(b) Cleavage

Cleavage begins in the uterus, is total, and at first equal and of the radial type. The first two cleavage planes are meridional and at right angles to each other. The resulting four equal-sized blastomeres lie disposed radially around the polar diameter like those of the Monotreme (not in pairs at right angles to each other as in Eutheria), and enclose a segmentation cavity open above and below, their upper ends partially surrounding the yolk-body. The third cleavage planes are again meridional, each of the four blastomeres becoming subdivided equally into two. The resulting eight cells form an equatorial ring in contact with the inner surface of the sphere formed by the egg-envelopes. They contain deutoplasmic material, which is, however, located mainly in their lower halves. The ensuing fourth cleavages are equatorial, and in correlation with the just-mentioned disposition of the deutoplasm, are unequal and qualitative, each of the eight blastoraeres becoming subdivided into an upper smaller and clearer cell, with relatively little deutoplasm fairly uniformly dispersed through the cytoplasm, and a lower larger, more opaque cell Avith much deutoplasm, mainly located in a broad zone in the outer portion of the cell-body. A 16-celled stage is thus produced in which the blastomeres are characteristically arranged in two superimposed rings, each of eight cells, an upper of smaller, clearer cells next the yolk-body, and a lower of larger, denser cells. The former is destined to give origin to the formative or embryonal region of the blastocyst wall, the latter to the non-formative or extra-embryonal region of the same.


(c) Formation of the Blastocyst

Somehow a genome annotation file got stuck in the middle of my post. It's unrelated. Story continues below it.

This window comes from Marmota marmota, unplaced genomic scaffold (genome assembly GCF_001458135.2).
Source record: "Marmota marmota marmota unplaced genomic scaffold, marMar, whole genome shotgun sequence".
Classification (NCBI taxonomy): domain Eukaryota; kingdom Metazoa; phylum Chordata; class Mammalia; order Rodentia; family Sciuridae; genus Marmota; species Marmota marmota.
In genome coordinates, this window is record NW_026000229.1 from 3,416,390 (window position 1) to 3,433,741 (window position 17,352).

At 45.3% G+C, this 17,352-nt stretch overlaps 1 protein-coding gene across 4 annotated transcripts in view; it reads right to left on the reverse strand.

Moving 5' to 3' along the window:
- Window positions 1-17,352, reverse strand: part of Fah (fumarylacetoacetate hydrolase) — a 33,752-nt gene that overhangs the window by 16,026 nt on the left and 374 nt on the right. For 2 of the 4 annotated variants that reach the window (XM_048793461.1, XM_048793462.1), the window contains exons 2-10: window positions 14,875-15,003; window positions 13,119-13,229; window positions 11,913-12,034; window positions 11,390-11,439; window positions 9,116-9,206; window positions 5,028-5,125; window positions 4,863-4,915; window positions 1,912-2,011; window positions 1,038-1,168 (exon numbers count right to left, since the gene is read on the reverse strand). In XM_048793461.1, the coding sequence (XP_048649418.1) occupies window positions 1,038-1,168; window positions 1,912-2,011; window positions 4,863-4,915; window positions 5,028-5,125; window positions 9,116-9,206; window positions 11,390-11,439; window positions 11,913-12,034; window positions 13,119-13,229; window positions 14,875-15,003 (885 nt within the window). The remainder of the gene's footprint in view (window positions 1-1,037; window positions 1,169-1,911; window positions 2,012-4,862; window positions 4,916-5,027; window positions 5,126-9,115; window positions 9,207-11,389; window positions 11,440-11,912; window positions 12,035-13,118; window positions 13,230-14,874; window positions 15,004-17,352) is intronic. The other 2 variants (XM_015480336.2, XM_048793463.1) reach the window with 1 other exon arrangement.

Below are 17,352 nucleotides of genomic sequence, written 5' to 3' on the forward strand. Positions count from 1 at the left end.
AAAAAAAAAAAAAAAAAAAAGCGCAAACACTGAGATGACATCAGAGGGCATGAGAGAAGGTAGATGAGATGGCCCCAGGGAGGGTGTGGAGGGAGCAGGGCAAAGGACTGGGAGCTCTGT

There is in the Marsupial no morula stage as in Butheria, the blastomeres proceeding directly to form the wall of the blastocyst. The cells of the two rings of the 16-celled stage divide at first meridionally and then also equatorially, the division planes being always vertical to the surface. The daughter-blastomeres so produced, continuing to divide in the same fashion, gradually spread towards opposite poles in contact with the inner surface of the fii-m sphere formed by the zona and the thickened shell-membrane. Eventually they form a complete cellular lining to the said sphere and it is this which constitutes the wall of the blastocyst. The latter is accordingly unilaminar at its first origin, and it remains so in Dasyurus until it has attained, as the result of active gi'owth accompanied by the imbibition of fiuid from the uterus, a diameter of 4-5 mm. It consists of two parts or regions, distinct in origin and in destiny, and clearly marked off from each other in later blastocysts by a definite junctional line approximately equatorial in position, viz. an upper, embryonal or formative region derived from the upper cell-ring of the 16-celled stage, and a lower, extra-embryonal or non-formative region derived from tlie lower cell-ring of the same stage.


(d) Later History of the Two Regions of the Blastocyst Wall

(for details see pp. 72-74).

From the embryonal region are derived the embryonal ectoderm and the entire entoderm of the vesicle. I conclude^ therefore, that it is tlie homologue of the inner cell-mass or embryonal knot of the Eutherian blastocyst. The extra-embryonal region directly furnishes the outer extra-embryonal layer of the vesicle wall, i. e. the outer layer of the omphalopleure and chorion of later stages. Assuming, as the facts of comparative anatomy and palaeontology entirely justify us in doing, that the Mammals are monophyletic and of reptilian origin, and further assuming that the foetal membranes are homologous structures throughout the Amniotan series (also in my view a perfectly justifiable assumption)^, then the homologies of this extraembryonal region of the Marsupial blastocyt are not far to seek. It is clearly the homologue of the extra-embryonal ectoderm of the Sauropsidan and Monotreme egg, and the homologue also of the outer enveloping layer of the Eutlierian blastocyst, to which Hubi'echt has given the special name of “ trophoblast.” In my view the trophoblast is none other than extra-embryonal ectoderm which in the viviparous mammals, in correlation with the intra-uterine mode of development, has acquired a special significance for the nutrition of the embryo.